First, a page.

This is the text (if you need help).
Most of us have felt the exasperation of feeling helpless when our smartphone breaks. Phone manufacturers seem to go to extraordinary lengths to deter consumers from opening the back of their phones to try DIY repairs. Help is at hand. Fairphone is a new company that has produced a self-repairable mobile phone. The founder is Bas van Abel, a Dutch design engineer who set out to make "the world's first ethical smartphone". He started his company in 2013 with four basic principles. First, he wanted to use raw materials from non-conflict mining areas. He also wanted to make a product that was recyclable, durable and repairable. The new Fairphone embodies these aims.
The Fairphone website outlines the philosophy that underpins the company. It says its mission is to motivate "a massive industry to take responsibility for its impact on the world, by establishing a viable market for ethical electronics". It highlights the fact that many workers who produce technology are working in unacceptable conditions. It also points out the, "staggering amount of waste the electronics industry generates". Finally, it says: "Communication technology is on track to account for 14 per cent of the world's greenhouse gas emissions by 2040." The Fairphone comes with a screwdriver and is easily repairable. The plastic used is 40-per-cent recycled, and the minerals are ethically sourced.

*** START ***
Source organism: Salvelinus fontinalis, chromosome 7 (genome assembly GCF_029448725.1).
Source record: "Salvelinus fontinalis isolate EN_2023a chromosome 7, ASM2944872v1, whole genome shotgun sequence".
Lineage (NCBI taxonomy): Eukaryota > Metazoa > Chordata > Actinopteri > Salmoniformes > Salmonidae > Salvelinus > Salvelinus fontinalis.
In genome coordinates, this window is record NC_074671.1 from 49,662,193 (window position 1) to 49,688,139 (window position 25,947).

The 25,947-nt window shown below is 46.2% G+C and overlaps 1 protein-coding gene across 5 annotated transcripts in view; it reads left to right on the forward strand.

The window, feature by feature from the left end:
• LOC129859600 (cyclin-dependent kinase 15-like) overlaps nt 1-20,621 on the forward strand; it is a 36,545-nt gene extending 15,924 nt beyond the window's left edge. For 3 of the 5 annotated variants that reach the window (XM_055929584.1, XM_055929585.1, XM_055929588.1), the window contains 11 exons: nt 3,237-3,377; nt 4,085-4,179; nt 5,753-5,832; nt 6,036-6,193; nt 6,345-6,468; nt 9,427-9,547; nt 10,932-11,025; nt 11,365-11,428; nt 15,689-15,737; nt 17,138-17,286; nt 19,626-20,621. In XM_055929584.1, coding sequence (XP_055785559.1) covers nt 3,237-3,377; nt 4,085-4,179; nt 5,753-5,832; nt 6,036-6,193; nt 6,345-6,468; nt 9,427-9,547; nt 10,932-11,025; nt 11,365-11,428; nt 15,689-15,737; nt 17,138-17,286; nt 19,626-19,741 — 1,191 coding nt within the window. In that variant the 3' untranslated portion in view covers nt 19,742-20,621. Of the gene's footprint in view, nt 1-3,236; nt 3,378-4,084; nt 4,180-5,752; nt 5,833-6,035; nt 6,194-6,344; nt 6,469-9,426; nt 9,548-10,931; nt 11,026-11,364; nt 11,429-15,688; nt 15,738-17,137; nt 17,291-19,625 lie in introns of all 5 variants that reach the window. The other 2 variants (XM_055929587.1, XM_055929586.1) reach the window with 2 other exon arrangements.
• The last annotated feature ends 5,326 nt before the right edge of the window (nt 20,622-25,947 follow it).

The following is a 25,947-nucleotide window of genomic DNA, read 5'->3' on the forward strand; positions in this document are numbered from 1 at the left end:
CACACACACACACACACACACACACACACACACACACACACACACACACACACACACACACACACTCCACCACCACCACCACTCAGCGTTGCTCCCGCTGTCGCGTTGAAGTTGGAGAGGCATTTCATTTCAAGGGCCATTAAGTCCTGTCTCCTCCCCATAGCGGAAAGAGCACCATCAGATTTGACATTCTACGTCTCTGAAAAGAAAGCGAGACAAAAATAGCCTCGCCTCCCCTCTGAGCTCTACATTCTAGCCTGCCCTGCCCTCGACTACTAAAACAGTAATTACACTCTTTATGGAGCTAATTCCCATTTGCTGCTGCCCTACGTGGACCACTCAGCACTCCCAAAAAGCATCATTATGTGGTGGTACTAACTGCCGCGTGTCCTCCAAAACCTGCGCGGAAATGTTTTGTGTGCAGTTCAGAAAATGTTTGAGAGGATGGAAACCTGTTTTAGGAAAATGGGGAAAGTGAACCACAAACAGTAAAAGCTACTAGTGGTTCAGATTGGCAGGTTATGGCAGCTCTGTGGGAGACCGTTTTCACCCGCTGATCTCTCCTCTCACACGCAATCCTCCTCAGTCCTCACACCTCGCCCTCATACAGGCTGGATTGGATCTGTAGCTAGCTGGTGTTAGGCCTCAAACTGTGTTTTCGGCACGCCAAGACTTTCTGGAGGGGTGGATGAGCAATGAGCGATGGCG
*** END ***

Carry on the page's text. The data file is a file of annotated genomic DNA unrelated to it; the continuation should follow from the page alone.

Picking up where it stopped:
- What do smartphone makers stop us from opening?
- What does the article say is at hand?
- Where is the founder of Fairphone from?
- When was the company Fairphone founded?
- How many principles was the Fairphone founded on?
- What does Fairphone want the tech industry to take responsibility for?
- Where does Fairphone say many tech company workers work?
- What does Fairphone say there is a staggering amount of?
- What does the Fairphone come with?
- What does the article say about the minerals used in the Fairphone?
Back to the smartphone repairs lesson.